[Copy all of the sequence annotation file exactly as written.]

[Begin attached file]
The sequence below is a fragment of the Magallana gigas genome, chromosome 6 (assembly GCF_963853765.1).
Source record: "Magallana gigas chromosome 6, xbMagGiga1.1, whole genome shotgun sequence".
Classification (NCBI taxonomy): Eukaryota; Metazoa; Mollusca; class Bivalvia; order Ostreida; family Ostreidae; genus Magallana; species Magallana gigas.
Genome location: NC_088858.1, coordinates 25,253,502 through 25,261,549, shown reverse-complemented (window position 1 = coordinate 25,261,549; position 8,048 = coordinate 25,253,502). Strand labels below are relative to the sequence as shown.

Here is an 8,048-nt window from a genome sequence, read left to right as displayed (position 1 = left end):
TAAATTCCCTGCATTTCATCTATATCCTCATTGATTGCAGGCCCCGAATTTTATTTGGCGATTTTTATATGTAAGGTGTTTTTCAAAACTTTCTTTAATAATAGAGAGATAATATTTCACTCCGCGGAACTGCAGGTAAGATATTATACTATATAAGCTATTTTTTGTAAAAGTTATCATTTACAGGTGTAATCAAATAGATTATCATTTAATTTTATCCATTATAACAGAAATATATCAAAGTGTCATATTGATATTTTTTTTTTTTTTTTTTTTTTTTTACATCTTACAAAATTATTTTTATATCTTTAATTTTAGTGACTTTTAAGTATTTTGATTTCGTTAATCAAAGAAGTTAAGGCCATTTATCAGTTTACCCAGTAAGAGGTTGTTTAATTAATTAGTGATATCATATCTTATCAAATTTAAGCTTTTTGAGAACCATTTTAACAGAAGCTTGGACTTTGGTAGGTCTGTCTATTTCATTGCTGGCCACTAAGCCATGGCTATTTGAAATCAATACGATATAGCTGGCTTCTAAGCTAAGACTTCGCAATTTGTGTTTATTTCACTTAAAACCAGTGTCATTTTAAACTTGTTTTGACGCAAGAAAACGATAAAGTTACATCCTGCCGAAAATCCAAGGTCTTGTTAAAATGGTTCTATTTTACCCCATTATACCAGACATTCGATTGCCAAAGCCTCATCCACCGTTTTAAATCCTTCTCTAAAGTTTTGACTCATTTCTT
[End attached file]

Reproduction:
The sequence below is a fragment of the Magallana gigas genome, chromosome 6 (assembly GCF_963853765.1).
Source record: "Magallana gigas chromosome 6, xbMagGiga1.1, whole genome shotgun sequence".
Classification (NCBI taxonomy): Eukaryota; Metazoa; Mollusca; class Bivalvia; order Ostreida; family Ostreidae; genus Magallana; species Magallana gigas.
Genome location: NC_088858.1, coordinates 25,253,502 through 25,261,549, shown reverse-complemented (window position 1 = coordinate 25,261,549; position 8,048 = coordinate 25,253,502). Strand labels below are relative to the sequence as shown.

Here is an 8,048-nt window from a genome sequence, read left to right as displayed (position 1 = left end):
TAAATTCCCTGCATTTCATCTATATCCTCATTGATTGCAGGCCCCGAATTTTATTTGGCGATTTTTATATGTAAGGTGTTTTTCAAAACTTTCTTTAATAATAGAGAGATAATATTTCACTCCGCGGAACTGCAGGTAAGATATTATACTATATAAGCTATTTTTTGTAAAAGTTATCATTTACAGGTGTAATCAAATAGATTATCATTTAATTTTATCCATTATAACAGAAATATATCAAAGTGTCATATTGATATTTTTTTTTTTTTTTTTTTTTTTTTACATCTTACAAAATTATTTTTATATCTTTAATTTTAGTGACTTTTAAGTATTTTGATTTCGTTAATCAAAGAAGTTAAGGCCATTTATCAGTTTACCCAGTAAGAGGTTGTTTAATTAATTAGTGATATCATATCTTATCAAATTTAAGCTTTTTGAGAACCATTTTAACAGAAGCTTGGACTTTGGTAGGTCTGTCTATTTCATTGCTGGCCACTAAGCCATGGCTATTTGAAATCAATACGATATAGCTGGCTTCTAAGCTAAGACTTCGCAATTTGTGTTTATTTCACTTAAAACCAGTGTCATTTTAAACTTGTTTTGACGCAAGAAAACGATAAAGTTACATCCTGCCGAAAATCCAAGGTCTTGTTAAAATGGTTCTATTTTACCCCATTATACCAGACATTCGATTGCCAAAGCCTCATCCACCGTTTTAAATCCTTCTCTAAAGTTTTGACTCATTTCTT